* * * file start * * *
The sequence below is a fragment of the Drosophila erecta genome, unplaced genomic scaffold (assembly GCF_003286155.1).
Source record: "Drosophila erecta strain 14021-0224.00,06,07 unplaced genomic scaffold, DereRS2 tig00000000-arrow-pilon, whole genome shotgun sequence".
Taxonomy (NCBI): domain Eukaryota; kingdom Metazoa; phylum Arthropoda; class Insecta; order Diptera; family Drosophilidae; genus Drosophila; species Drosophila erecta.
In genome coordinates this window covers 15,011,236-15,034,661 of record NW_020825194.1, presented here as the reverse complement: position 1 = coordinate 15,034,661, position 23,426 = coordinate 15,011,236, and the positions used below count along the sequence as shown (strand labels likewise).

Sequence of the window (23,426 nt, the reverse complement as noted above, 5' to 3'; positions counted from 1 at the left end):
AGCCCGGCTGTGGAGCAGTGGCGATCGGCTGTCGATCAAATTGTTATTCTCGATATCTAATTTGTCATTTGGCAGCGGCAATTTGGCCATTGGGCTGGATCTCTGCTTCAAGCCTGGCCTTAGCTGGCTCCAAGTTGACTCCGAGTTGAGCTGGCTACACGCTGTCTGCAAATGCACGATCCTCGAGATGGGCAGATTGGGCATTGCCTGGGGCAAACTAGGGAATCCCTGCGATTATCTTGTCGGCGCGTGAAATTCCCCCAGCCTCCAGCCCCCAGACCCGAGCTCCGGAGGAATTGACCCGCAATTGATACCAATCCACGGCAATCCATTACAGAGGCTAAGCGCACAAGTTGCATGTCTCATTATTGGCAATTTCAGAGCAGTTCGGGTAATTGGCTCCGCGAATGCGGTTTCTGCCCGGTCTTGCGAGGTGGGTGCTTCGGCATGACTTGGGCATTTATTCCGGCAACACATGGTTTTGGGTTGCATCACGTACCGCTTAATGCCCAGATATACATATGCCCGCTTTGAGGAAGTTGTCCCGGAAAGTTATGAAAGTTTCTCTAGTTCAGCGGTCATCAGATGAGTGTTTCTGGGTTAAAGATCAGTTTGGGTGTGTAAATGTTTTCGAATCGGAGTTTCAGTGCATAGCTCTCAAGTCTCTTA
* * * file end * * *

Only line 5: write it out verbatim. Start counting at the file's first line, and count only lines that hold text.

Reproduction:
Sequence of the window (23,426 nt, the reverse complement as noted above, 5' to 3'; positions counted from 1 at the left end):